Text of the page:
i remember walking home (late) and seeing the streets and the stragglers equally streaked in bright colors. truly surreal.
posted by milkman at 6:35 PM on March 31, 2002

Miguel, since I'm not from the Boston area, the only place I ever ran across old-fashioned "brahmins" there was in a Unitarian congregation, (an unpredictable experience from week-to-week with Tibetan singing bowls, meditation and call to prayer with a shofar, readings from the transcendentalists, environmentalists, the Bible, etc.) Yes, we have "real" brahmins too, especially working in high tech. However, those of us who weren't born in India don't discuss caste. We stick to amusing anecdotes about arranged marriage, and asking our co-workers to tell the story again about going up on the roof as a kid to dump buckets of paint on people. Sometimes we put our neighbor's little red signs on the wall for Chinese New Year now that we can't go hear the Grateful Dead, or we throw the beans out the front door for Japanese New Year. Lutherans like holding a Seder at one of the churches and meeting people from the Jewish community, but don't do a Seder at home. One of our local Latino leaders gave a general invocation with sage to the four directions to open a community meeting (this was a town in California), and it passed by without comment. I thought that jumping over the fire, after burning the honey-smeared paper with your grudge written on it, was Wiccan-- a large Wiccan gathering cast a spell in a public park near me on behalf of Lady Liberty after the attacks. Although many Americans are involved in the evangelical movement, or traditional family religious observances, individual participation in a variety of religious and cultural traditions is becoming more common in urban areas-- a bit more like the Japanese way.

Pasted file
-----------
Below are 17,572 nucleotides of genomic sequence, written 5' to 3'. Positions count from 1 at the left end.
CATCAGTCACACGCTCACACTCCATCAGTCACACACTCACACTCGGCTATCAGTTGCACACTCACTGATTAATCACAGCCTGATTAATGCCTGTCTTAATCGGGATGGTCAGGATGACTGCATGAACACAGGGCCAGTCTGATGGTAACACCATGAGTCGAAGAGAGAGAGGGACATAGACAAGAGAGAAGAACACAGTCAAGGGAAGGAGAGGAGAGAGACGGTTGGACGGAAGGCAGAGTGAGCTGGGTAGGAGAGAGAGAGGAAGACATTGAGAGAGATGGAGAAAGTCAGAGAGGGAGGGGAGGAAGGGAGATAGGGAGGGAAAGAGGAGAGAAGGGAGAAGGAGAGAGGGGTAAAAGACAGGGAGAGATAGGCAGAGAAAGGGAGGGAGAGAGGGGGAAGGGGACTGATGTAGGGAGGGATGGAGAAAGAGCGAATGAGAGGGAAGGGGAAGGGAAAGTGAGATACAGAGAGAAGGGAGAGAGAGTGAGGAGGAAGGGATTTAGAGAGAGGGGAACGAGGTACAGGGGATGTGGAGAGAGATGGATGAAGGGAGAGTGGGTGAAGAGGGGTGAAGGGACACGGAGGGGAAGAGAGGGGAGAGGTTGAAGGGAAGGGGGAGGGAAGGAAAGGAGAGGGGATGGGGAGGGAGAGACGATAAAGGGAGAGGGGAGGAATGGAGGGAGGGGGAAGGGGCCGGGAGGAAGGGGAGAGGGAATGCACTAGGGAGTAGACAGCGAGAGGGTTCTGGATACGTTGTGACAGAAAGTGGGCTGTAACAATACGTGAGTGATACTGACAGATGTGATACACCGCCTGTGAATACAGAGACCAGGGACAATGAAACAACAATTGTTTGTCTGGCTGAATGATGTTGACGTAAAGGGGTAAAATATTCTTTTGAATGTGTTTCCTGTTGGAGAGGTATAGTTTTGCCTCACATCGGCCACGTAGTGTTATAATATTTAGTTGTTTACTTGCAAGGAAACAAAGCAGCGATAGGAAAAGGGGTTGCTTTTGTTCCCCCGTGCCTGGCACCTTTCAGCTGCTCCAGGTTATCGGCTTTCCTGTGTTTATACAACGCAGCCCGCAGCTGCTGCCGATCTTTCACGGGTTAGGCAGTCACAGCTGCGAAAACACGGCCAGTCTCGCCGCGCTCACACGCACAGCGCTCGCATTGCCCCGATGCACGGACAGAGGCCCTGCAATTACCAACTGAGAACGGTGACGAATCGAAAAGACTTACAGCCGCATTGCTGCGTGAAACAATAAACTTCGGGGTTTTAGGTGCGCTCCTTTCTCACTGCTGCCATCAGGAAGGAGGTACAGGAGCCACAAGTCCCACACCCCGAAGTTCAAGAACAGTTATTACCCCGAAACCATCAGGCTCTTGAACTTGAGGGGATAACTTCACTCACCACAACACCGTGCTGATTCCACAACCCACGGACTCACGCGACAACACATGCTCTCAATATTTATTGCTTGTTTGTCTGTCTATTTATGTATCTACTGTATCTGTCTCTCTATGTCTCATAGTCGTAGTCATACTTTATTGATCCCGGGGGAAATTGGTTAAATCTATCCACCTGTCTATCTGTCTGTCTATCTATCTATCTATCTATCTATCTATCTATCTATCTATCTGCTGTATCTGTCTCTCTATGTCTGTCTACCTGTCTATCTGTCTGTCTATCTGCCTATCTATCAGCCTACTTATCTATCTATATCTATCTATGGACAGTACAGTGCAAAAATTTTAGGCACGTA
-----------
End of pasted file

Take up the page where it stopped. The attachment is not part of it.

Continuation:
How do you celebrate spring in Portugal? Do you have a Maypole, or bless the fleet?
posted by sheauga at 7:03 PM on March 31, 2002

To answer your question Miguel: I come from a Brahmin family, and I've never heard of the Boston Brahmins.

Back to the topic, I really miss Holi in the US, I love playing Holi with my friends, and during the pre-Holi days throwing water baloons at people is just so much fun.
posted by riffola at 7:57 PM on March 31, 2002

Sheauga: we start hitting the beach! Riffola: Thanks! The expression generally refers to academically-connected old WASP families living in Boston, where "Brahmin" means "upper class" or the post-colonial aristocracy. This link isn't bad. Interesting you've never heard of it. Here's a quick link. I'd imagine you, as a Brahmin, would find it insulting or frivolous.
posted by MiguelCardoso at 8:13 PM on March 31, 2002

Miguel, Brahmin's are supposed to be the people with the knowledge, so Harvard educated people in Boston being referred to as Brahmins is fine by me. :)
posted by riffola at 9:57 PM on March 31, 2002

I've been blessed with pretty good health throughout my life. One of the many factors which, I believe, contributes to my health is the fact that I don't jump over bonfires.
posted by DevilsAdvocate at 11:19 AM on April 1, 2002

Thank you y2karl, for this post.

When I was growing up my family followed a Guru who would hold yearly Holi Festivals. He used giant water canons filled with colored water (we usually met in a stadium so it was packed) and we all bought special white clothing just for the event.

It's one of my happiest childhood memories and I love finding out about the background for it.
posted by calyirose at 11:30 AM on April 1, 2002

« Older   |   Really Good Haiku (in English!) Newer »

This thread has been archived and is closed to new comments